Young People and Alcohol- What Parents Should Do?

Young People and Alcohol- What Parents Should Do?

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Alcohol

Times are changing very fast, but some things will always remain the same. Youth. Adorable, young people, loaded with energy, eager for life.  Can you actually notice them? They are on the bench at the park, near the store, on the street. Usually, those teenage groups are loud, joyful and charming. If you look at them better, you will be surprised how young they are. So, there’s nothing wrong to be a teenager on the street. Most of us grew up like that. But, take a better look. Do they have bottles in their hands? Too many children under 18 who consume alcohol. Starting with 14, even younger. They might look older with some trendy clothes, but they are still children. Parties, birthdays, Saturday evenings in clubs or music alone are no longer sufficient, and drinking becomes one kind of sport and entertainment.

How does alcohol work?

Drinking alcohol can initially cause a sense of relaxation, pain relief, a sense of freedom or just a better mood. After that, depending on the amount of alcohol, adverse effects, such as irritability, depression or hangover, occur. In the worst degree of drunkenness, due to the paralysis of the nerve centers, there is a disturbance of the mobility skills. Then there is language intermingling, stuttering, psychological distress, and there may be shorter or longer periods when consciousness interrupted and the man does not remember anything. However, this unwanted phenomenon can be eliminated by re-consuming alcohol, and this is precisely the essence of addiction. Thus, over time, individuals can enter into the vicious circle and become addictive, with a personal preference for addiction playing an important role. If you drink incredibly high amounts of alcohol, especially if this is done abruptly, there is an acute paralysis of vital centers in the brain and an extended brain that leads to severe poisoning, deep-state state, and death.

Why do young people drink?

Unlike adults, young people are more willing to risk but also inexperienced. It is very tempting for them to examine their own boundaries, which is part of the process of growing up. The pressure of the group plays a significant role as well. Young people are convinced that they will be better accepted by their peers if they drink with them. Of course, there are also drinking from pleasure and relaxation.

What is problematic in drinking alcohol?

Young people are mostly consumed irregularly, but because of that they have a lot of alcohol and are lightly drunk at some party. This type of consumption is called binge drinking and is particularly harmful because complete abstinence, from a medical point of view, means poisoning the body and can be deadly. As young people do not like beer or wine, primarily because of their bitter taste, they often mix high-alcoholic drinks with sweetened drinks. This mixing increases the risk of poisoning because it makes it difficult to estimate the actual strength of the drink. Besides, they respond more strongly to alcohol than adults because they have lower body weight. Because of this, the effect of alcohol is felt after the first cup and the drinking is faster. It’s often misconceived that alcohol works only after an hour. Other adverse effects include increased aggression that causes an increase in violence but also an increased risk in traffic. When alcohol is in the game of accidents in young people are frequent. Besides, organs, such as the liver or brain, have not yet developed entirely in the young, so alcohol can adversely affect their development.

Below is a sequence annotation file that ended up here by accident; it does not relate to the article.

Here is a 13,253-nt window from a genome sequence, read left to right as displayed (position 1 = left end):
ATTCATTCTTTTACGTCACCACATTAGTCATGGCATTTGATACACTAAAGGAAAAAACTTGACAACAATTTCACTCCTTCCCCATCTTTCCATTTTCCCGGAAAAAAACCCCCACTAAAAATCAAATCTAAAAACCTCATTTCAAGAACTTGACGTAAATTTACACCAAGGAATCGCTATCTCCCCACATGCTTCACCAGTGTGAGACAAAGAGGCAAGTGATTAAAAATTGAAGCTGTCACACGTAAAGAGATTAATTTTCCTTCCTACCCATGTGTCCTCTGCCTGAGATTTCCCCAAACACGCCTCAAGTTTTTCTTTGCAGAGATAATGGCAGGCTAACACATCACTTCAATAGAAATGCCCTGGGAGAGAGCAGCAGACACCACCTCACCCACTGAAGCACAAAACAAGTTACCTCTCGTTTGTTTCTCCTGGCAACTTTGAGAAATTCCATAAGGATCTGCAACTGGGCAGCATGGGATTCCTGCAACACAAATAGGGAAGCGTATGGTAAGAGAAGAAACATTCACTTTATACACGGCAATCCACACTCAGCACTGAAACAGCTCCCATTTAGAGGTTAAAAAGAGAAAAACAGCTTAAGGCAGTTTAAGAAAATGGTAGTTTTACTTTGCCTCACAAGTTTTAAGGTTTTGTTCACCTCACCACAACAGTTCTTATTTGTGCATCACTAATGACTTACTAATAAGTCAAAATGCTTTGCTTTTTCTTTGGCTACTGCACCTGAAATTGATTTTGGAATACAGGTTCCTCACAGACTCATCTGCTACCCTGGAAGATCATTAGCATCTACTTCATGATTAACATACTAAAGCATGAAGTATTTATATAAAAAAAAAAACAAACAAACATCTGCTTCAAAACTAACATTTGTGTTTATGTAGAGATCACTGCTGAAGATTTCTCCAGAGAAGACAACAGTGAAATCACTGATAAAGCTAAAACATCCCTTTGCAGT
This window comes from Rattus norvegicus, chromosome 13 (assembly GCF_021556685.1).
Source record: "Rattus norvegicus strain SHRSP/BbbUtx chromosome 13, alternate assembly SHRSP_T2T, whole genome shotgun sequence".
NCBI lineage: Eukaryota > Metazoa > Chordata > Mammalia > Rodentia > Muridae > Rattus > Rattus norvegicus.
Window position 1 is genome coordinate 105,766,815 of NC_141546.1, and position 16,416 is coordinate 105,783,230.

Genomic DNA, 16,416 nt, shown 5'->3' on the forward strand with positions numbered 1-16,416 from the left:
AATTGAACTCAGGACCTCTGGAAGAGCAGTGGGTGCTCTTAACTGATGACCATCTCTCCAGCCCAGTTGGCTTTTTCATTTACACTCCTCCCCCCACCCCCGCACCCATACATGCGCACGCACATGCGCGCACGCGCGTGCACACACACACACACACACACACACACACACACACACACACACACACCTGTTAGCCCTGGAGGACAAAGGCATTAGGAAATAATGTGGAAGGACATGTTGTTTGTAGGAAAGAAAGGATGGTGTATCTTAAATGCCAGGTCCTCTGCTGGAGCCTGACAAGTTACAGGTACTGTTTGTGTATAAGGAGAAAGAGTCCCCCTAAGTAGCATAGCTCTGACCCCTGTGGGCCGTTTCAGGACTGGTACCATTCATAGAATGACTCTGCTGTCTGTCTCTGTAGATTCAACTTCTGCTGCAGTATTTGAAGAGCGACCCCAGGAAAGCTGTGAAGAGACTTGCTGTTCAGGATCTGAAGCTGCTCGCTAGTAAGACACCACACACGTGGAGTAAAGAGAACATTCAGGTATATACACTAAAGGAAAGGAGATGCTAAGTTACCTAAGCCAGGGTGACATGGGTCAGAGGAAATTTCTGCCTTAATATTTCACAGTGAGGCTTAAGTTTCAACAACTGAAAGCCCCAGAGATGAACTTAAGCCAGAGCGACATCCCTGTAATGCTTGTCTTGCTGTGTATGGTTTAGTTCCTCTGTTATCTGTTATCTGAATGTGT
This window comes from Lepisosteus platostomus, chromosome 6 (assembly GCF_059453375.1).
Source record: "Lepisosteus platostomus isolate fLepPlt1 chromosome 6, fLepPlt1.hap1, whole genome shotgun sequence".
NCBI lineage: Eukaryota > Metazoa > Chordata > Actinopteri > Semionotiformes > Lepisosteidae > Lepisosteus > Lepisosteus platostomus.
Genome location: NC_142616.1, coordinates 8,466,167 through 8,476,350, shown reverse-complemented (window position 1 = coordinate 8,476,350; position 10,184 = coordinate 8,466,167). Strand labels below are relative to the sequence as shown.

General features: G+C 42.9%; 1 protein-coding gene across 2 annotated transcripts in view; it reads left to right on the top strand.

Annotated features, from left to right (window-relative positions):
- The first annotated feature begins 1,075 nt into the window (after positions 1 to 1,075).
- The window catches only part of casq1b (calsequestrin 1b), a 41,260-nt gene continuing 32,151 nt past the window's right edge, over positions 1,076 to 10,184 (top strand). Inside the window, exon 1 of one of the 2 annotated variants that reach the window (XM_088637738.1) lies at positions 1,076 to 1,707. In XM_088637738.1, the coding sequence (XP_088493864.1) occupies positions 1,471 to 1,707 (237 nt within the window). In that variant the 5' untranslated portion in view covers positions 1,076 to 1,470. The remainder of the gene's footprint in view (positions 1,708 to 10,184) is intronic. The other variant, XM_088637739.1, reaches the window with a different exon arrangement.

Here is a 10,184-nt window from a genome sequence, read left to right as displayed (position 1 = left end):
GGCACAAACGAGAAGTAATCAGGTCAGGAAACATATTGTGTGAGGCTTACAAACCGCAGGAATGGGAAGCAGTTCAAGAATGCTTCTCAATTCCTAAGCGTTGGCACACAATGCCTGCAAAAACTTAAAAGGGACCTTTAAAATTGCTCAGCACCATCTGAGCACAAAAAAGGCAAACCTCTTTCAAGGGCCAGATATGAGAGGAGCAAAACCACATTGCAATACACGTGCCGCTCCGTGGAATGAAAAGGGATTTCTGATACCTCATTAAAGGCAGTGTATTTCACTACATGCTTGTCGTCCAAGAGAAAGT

What can parents do?

-Talk and listen carefully to your teenager – that’s the most significant support you can give him. Get to know the facts about alcohol and talk to your teenager about drinking in a peaceful, prosaic way. It is also vital to listen carefully- your teenager will have his own story and beliefs about alcohol. You need to hear them.

-Use everyday opportunities to start a topic, scenes from movies or TV series, as well as newspaper articles, are a good reason. Express your feelings about underage drinking very clearly. Some parents suggest that talking with another adult in a teenage society is a useful way of getting the message.

-Spend time with your teenager, for example, if he is involved in sports go to the match together and remember, be always available for the interview.

-Determine clear family rules. Be clear about what is allowed and what is not by considering rules with everyone. Determine the time that a child must arrive home and do not deviate from it. Determine the consequences (punishment) for violating the rules and hold them firmly, but do not use empty threats or impose too many harsh penalties.

-Be familiar where your teenager is going out. Always ask a question and ask for an answer. If you think it’s necessary, make sure it’s where it says it goes and who it is with. It is also essential that you know whether they will be under the supervision of adults, at what time they will come home and what. Be sure to have enough money to transport and settle the routine at home: when he comes back after a night out, look at him and talk to him.

-And of course, be a role model! If you drink alcohol, be responsible. Think about your drinking, how much and why you are drinking, and whether you need to reduce it. Think about the example you give. Remember, your child sees what you are doing, and it affects the messages you give him about alcohol.

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